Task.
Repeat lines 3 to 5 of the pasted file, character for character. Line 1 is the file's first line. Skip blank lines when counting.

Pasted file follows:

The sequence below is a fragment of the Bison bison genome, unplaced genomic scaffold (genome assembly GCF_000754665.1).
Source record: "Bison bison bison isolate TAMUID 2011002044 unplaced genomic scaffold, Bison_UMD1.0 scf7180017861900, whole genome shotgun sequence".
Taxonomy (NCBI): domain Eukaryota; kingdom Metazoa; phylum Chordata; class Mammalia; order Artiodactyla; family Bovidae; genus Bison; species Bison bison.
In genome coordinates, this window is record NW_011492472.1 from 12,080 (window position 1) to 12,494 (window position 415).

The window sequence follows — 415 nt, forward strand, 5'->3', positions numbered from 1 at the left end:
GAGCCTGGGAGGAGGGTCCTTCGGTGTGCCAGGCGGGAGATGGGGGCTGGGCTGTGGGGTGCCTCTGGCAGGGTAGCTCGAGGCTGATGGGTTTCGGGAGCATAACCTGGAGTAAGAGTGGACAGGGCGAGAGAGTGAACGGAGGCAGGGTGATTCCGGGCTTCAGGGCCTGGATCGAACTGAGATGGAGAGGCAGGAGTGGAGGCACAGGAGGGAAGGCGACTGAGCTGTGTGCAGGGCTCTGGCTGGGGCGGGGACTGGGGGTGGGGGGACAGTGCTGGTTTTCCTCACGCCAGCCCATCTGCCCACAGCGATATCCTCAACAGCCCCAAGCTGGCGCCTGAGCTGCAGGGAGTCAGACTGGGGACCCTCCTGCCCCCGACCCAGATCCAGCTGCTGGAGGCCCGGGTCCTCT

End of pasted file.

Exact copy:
Taxonomy (NCBI): domain Eukaryota; kingdom Metazoa; phylum Chordata; class Mammalia; order Artiodactyla; family Bovidae; genus Bison; species Bison bison.
In genome coordinates, this window is record NW_011492472.1 from 12,080 (window position 1) to 12,494 (window position 415).

The window sequence follows — 415 nt, forward strand, 5'->3', positions numbered from 1 at the left end: